McCaskill has met with Marine officials and said that they have pledged to address her concerns.

“The Gees have gone through more than any family should in the wake of their son’s death last year,” she said. “Compounding their grief were a lack of transparency and extended delays from the Marine Corps that were unacceptable and avoidable. The Gees — and any family with loved ones who sign up to serve this country — need and deserve answers in a timely fashion.”

Gee worked in the support section for Lt. Gen. James B. Laster, director of Marine Corps staff, and primarily wrote condolence letters for families of deceased Marines. He was known to be gregarious and looking forward to getting out of the military and moving back to his hometown, according to Riggs and the investigation.

But Gee had several stressful situations in his life, including a painful back condition and a toxic work environment in which a senior enlisted Marine “targeted” several junior members in the office, the investigation found. The leader, whose name was redacted from the report, was removed from her job “because of her hostile attitude and demeaning behavior toward subordinates,” a Marine official said.

The investigating officer wrote that it appears “no one thing” drove Gee to suicide but that there were “clear chances for intervention” in his life. The Marine was able to maintain a “veneer of happiness” while still struggling internally, the investigation said.

The investigation also found that Gee wore a bracelet that said “Where’s Molly” – a reference to the drug ecstasy – the night he died. Nothing in the investigation definitively proves that other Marines in Gee’s battalion also used drugs, but the investigating officer wrote that “many of the Marines interviewed” attended the same rave parties in Washington.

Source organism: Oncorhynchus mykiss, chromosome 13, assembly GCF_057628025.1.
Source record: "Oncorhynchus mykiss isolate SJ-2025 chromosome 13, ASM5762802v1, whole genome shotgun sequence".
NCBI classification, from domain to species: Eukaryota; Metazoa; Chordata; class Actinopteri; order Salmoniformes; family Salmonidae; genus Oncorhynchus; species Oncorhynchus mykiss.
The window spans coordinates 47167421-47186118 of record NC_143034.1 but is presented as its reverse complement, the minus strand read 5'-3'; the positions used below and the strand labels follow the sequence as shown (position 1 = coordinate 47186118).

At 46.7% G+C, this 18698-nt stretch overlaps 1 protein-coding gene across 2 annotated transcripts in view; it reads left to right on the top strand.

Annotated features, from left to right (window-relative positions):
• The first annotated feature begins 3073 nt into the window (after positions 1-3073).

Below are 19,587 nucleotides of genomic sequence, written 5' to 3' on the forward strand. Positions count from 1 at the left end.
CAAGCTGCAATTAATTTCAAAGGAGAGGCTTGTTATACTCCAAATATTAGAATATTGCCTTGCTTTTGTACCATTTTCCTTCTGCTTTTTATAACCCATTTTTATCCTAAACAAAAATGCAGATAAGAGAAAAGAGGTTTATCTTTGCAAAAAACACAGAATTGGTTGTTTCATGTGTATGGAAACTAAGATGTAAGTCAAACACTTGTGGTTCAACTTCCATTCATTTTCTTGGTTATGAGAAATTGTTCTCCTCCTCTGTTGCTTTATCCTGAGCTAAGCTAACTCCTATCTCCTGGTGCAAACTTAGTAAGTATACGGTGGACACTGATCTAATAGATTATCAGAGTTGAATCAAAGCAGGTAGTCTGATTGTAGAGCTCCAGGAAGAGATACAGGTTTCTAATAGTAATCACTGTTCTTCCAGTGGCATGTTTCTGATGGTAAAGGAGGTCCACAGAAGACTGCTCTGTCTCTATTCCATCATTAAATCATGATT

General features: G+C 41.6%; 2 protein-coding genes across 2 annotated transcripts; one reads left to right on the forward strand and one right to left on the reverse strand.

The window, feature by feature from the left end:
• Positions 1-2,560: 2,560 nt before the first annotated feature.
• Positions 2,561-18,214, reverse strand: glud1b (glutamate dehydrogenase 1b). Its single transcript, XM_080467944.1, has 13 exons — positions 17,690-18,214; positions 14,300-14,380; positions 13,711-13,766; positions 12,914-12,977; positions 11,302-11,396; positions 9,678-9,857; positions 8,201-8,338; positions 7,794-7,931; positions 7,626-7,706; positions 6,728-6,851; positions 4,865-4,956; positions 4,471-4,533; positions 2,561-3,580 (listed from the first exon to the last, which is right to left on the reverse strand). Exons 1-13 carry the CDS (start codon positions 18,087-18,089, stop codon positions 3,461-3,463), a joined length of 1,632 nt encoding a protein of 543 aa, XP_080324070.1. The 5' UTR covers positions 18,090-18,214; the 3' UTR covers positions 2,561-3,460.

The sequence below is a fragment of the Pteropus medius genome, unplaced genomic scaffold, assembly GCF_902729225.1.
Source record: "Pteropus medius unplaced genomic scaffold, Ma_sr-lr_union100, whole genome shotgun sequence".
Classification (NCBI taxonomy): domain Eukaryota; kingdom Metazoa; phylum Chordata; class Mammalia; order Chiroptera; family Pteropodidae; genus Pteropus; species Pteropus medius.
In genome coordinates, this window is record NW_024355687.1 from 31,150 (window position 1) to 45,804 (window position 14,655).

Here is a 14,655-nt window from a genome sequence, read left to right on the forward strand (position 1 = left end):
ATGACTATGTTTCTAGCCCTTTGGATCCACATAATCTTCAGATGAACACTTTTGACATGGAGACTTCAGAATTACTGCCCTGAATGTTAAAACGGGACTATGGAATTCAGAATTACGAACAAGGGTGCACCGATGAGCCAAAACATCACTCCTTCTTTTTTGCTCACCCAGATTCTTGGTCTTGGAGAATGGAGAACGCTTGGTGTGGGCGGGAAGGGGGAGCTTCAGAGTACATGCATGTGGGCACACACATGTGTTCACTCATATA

“Headquarters and Service Battalion … may face a drug problem,” the investigator wrote. “Corporal Gee was able to hide his sustained drug use from the command.”

A commanding officer, whose name was redacted from documents, reviewed the report and wrote that the “most disturbing finding” of the investigation was that other Marines knew about Gee’s drug use but did nothing to intervene.

Maj. Gen. Burke Whitman, the outgoing director of the service’s Marine and Family Division, said that the service has launched several programs to curb suicide in recent years, including the Marine Intercept Program. It was adopted in 2013 and includes Marine officials touching base regularly with those who have attempted suicide or expressed suicidal thoughts. The program receives about 900 reports annually.

Since 2012, the number of Marines who commit suicide has fluctuated between 46 and 59 a year.

“It’s a constant drumbeat, and it will continue to be,” Whitman said of preventing suicide. “This is not a job. This is our family, and we take that very seriously.”